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Do People Really Want to Be Informed? Ex-ante Evaluations of Information-Campaign Effectiveness

Abstract : We develop a method to assess population knowledge about any given topic. We de- fine, and rationalize, types of beliefs that form the ‘knowledge spectrum’. Using a sample of over 7,000 UK residents, we estimate these beliefs with respect to three topics: an animal-based diet, alcohol consumption and immigration. We construct an information- campaign effectiveness index (ICEI) that predicts the success of an information campaign. Information resistance is greatest for animal-based diets, and the ICEI is highest for immigration. We test the predictive power of our ICEI by simulating information campaigns, which produces supportive evidence. Our method can be used by any government or company that wants to explore the success of an information campaign.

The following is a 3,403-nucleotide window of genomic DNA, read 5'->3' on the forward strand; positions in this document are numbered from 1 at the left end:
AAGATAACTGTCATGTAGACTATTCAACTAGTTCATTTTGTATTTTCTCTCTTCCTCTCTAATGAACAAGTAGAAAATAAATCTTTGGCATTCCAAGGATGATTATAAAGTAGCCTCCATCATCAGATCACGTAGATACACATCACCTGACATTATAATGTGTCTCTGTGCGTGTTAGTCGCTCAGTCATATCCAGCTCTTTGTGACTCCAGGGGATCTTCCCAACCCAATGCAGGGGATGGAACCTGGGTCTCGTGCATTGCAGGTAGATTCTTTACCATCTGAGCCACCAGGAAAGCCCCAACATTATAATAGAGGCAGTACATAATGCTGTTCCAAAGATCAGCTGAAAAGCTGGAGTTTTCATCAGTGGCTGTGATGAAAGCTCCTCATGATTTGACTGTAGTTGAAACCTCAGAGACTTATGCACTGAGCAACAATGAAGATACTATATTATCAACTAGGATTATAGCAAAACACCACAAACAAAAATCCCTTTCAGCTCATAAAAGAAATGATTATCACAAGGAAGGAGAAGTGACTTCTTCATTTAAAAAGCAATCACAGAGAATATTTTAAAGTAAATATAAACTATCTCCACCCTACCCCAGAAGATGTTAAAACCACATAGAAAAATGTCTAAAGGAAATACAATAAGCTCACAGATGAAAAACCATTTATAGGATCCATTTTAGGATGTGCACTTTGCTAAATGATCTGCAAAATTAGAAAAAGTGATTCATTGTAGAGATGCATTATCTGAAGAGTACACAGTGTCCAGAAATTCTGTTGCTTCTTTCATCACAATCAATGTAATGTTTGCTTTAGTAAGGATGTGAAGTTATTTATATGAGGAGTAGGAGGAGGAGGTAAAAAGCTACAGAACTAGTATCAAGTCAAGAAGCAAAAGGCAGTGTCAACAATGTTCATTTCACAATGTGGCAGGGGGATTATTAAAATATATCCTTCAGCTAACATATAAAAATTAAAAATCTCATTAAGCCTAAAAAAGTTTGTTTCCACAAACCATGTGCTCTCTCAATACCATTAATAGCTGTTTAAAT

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https://halshs.archives-ouvertes.fr/halshs-03097601
Contributor : Romain Espinosa <>
Submitted on : Tuesday, January 5, 2021 - 1:57:52 PM
Last modification on : Wednesday, January 27, 2021 - 4:53:36 PM
Long-term archiving on: : Wednesday, April 7, 2021 - 9:21:34 AM

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InfoCampaignNov2020.pdf
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  • HAL Id : halshs-03097601, version 1

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Romain Espinosa, Jan Stoop. Do People Really Want to Be Informed? Ex-ante Evaluations of Information-Campaign Effectiveness. Experimental Economics, Springer Verlag (Germany), In press. ⟨halshs-03097601⟩

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